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Paris: Major exhibit on Vietnam War photographer Henri Huet opens Feb. 9

January 05, 2011|By Susan James | Special to the Los Angeles Times
  • Among Henri Huet's iconic Vietnam War images is this one, showing First Cavalry Division medic Thomas Cole, of Richmond, Va., right, with one of his own eyes bandaged, treating wounded Staff Sgt. Harrison Pell during a 1966 firefight.
Among Henri Huet's iconic Vietnam War images is this one, showing… (Henri Huet / Associated…)

When French photographer Henri Huet died at age 43 in a helicopter crash over Laos in 1971, he left behind a collection of images showing not only the horrors of the Vietnam War but also the compassion and humanity shared by its combatants. 

On Feb. 9 La Maison Europeenne de la Photographie, a center for contemporary photographic art in Paris, will open a major exhibition of Huet’s work, which was featured in news reports around the world through Associated Press. The show, marking the 40th anniversary of the photographer's death, runs through April 3.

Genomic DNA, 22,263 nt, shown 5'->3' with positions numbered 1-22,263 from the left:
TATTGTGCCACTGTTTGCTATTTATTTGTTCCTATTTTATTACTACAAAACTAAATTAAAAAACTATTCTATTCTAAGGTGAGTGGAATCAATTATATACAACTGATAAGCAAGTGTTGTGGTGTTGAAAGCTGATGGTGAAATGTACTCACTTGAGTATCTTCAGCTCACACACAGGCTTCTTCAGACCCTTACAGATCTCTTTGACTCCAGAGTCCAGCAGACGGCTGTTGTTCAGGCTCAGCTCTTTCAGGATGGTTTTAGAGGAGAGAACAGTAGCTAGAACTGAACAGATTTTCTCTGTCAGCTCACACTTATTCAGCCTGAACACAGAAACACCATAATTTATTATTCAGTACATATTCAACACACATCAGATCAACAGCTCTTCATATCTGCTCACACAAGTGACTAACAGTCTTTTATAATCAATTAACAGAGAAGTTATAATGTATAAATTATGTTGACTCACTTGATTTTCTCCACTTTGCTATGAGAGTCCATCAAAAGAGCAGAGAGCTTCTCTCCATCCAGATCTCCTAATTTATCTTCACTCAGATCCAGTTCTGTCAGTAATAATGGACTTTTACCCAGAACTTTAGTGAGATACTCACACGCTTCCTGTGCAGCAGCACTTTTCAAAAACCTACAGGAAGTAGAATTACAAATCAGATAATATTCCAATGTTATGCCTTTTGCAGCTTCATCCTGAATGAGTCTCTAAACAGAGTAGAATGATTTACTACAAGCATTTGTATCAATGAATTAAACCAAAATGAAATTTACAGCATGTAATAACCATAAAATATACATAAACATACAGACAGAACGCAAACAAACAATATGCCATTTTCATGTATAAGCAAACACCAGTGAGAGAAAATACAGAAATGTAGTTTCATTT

Son of a French engineer and Vietnamese mother, Huet was born in Vietnam, raised in France and trained as an artist.  He returned to his mother’s homeland as a combat photographer with the French military and stayed on to document the country’s protracted civil war. 

Huet's internationally acclaimed photographs not only informed the public of ongoing events but helped to shape the way Americans viewed the conflict.

Info: La Maison Europeenne de la Photographie. The center is open from 11 a.m. to 8 p.m. daily, except Mondays, Tuesdays and public holidays. Adult admission is about  $9.

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